I was diagnosed with Non-Hodgkin’s Lymphoma on August 26, 2016. It was just shy of two months after undergrad convocation. It was definitely not how I was expecting to start my “adult” life.
Being diagnosed as a young adult fresh out of university made the experience pretty hard. There were days that I felt frustrated that my body couldn’t keep up with those around me. I remember certain days when just walking to the corner of my street seemed like the biggest challenge of my life, or even just sitting up without feeling nauseous was a daunting task.
I have definitely gained a brand new perspective in life. It may seem corny, but life is too short. I want to make sure that I'm living a life that I can look back at and the word that comes up is happiness. After being diagnosed with cancer, I try to live by these three rules: be adventurous, be curious and be brave.
My doctors officially said that I was in remission September 2017. I knew that I wanted to celebrate and to give back to those who have been affected by blood cancer, whether they were a patient, a survivor or a caretaker. I remember seeing posters about Light the Night when I would go in for doctor’s appointments and chemotherapy sessions. When I participated in my first Light the Night, I couldn’t believe how many people were there. It was a strong reminder of just how many people are affected by blood cancers. Seeing and hearing so many stories that were different and the same to my own inspired me to continue to participate in Light the Night ever since.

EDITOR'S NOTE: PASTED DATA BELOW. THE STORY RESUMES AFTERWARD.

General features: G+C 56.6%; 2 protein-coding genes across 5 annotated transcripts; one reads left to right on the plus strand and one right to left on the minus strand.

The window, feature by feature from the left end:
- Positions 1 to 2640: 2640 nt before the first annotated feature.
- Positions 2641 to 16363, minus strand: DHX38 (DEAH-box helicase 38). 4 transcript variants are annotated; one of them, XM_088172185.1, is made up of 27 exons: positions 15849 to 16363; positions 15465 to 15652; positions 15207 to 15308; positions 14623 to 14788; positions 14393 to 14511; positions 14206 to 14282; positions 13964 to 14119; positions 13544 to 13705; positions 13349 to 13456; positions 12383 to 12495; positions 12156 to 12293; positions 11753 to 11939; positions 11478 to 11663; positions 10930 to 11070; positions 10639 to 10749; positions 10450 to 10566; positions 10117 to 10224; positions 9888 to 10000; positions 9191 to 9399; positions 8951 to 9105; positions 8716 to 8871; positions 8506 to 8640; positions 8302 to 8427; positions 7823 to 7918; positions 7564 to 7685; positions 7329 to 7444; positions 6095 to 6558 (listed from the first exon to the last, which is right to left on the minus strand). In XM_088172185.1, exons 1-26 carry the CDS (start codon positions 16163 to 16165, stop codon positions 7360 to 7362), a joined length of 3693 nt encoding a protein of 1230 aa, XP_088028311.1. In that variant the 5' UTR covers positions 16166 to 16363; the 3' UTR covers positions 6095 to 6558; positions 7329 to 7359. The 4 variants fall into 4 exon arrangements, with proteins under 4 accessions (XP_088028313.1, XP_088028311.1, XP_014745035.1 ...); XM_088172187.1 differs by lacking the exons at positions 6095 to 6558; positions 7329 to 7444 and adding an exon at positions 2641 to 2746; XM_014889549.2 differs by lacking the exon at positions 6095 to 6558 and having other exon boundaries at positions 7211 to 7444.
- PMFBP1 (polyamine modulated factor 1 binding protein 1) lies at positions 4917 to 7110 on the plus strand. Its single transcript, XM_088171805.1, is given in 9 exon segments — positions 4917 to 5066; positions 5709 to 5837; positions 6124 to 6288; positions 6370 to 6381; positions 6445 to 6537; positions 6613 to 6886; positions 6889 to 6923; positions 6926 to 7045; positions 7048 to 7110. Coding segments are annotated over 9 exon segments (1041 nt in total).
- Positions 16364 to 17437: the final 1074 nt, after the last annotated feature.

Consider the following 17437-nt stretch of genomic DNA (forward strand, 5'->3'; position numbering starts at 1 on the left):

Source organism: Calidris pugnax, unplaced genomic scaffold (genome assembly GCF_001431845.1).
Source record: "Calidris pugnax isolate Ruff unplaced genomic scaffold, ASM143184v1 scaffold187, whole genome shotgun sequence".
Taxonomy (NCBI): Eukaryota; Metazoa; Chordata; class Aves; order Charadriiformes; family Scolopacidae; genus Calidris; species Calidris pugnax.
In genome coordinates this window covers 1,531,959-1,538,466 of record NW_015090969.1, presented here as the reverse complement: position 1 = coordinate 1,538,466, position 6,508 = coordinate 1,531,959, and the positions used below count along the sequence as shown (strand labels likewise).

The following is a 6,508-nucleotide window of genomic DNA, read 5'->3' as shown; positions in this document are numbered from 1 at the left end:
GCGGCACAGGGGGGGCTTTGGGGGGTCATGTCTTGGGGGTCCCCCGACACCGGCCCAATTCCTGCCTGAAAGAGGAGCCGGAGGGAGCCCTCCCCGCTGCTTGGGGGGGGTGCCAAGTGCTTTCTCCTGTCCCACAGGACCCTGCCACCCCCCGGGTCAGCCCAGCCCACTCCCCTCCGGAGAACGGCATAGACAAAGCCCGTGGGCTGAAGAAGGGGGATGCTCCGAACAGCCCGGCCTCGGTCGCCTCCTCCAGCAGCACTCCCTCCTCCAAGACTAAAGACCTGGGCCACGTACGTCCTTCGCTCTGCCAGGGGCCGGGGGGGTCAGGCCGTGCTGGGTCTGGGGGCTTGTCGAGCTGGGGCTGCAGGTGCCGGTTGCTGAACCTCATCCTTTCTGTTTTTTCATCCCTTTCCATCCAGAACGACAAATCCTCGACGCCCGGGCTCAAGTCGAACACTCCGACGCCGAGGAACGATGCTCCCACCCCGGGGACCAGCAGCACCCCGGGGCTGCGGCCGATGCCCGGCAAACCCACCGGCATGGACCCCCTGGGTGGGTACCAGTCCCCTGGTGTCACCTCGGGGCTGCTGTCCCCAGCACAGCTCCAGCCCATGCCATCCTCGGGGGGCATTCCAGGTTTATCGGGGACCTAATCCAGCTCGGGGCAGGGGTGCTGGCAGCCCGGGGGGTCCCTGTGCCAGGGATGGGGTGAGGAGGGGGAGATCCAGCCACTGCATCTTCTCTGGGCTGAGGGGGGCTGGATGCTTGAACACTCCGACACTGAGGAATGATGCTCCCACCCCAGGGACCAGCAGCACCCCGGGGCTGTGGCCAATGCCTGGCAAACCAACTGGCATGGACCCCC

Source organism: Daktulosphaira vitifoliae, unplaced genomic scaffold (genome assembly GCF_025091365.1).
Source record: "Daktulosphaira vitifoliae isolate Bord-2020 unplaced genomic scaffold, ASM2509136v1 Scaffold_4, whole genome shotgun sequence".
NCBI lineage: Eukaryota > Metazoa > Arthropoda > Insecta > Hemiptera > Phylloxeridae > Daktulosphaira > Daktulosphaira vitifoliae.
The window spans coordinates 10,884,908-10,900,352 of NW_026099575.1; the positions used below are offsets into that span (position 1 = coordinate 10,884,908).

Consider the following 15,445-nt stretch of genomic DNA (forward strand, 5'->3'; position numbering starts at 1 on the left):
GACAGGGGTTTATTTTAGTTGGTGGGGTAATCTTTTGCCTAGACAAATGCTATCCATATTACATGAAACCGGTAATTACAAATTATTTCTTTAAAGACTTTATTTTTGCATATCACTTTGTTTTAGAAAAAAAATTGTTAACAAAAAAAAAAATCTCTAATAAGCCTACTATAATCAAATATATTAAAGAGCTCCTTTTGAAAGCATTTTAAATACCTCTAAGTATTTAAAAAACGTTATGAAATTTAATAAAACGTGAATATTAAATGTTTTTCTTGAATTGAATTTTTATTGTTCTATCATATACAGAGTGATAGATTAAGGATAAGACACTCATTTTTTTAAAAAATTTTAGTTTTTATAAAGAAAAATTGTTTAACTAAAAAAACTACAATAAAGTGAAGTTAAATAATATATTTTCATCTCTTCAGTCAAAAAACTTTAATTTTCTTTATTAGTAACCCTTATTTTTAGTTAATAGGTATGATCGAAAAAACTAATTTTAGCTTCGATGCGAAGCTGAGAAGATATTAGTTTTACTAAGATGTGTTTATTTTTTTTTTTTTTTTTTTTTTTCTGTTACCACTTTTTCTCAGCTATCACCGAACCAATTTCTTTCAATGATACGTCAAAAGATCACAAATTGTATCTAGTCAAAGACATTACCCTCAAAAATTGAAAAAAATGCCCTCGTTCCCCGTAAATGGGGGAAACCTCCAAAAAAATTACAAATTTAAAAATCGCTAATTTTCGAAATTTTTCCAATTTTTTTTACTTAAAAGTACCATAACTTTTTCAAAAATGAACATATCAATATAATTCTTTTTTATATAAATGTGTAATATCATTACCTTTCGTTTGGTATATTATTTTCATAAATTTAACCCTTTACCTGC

I know that Light the Night has a different meaning for everyone. To some it’s to celebrate and to others, it’s to remember. Personally, Light the Night is a way for me to give back to the blood cancer community. I remember seeing my face on a posterboard near the end of my first walk. I ran to it, sat right beside it and beamed a huge smile. Seeing my name, being called a survivor and seeing my remission date reminded me of how far I’ve come. I know I couldn’t have done it if it wasn’t for the support of my family, friends, and my team of healthcare professionals. The battle of blood cancers is on-going, and Light the Night is a way for me to help in that fight. With Light the Night, we all became part of a huge community and army against blood cancers.
Canadians should support Light The Night because a donation is a way for Canadians to join in the fight against blood cancers. One donation provides support to patients who are fighting blood cancer and to those who need assistance to their lives afterwards. One donation supports funding for more research to improve treatments and to bring us one step closer to a cure for blood cancer. Every single donation matters, no matter how big or small.
To anyone who has been newly diagnosed with a blood cancer, I’d like to tell them that it is so important to be kind to yourself. Some days will be tough and it may seem that this will never end. It’s okay to have those days, you are more than allowed to have them. You don’t have to be a superhero every single day. Take it one day at a time, and remember that you are not alone. There are people out there who want to help you. You don’t need to do everything yourself. You’ll be amazed by what the power of community and loved ones can really do.
As we’re dealing with this ‘new normal’ in the midst of this global pandemic, I would like to share some words from one of my favourite musicals, Come from Away: Be anxious for nothing. Don’t give up hope, for hope is what we need in the world right now.
Team Captain, The Jas Journey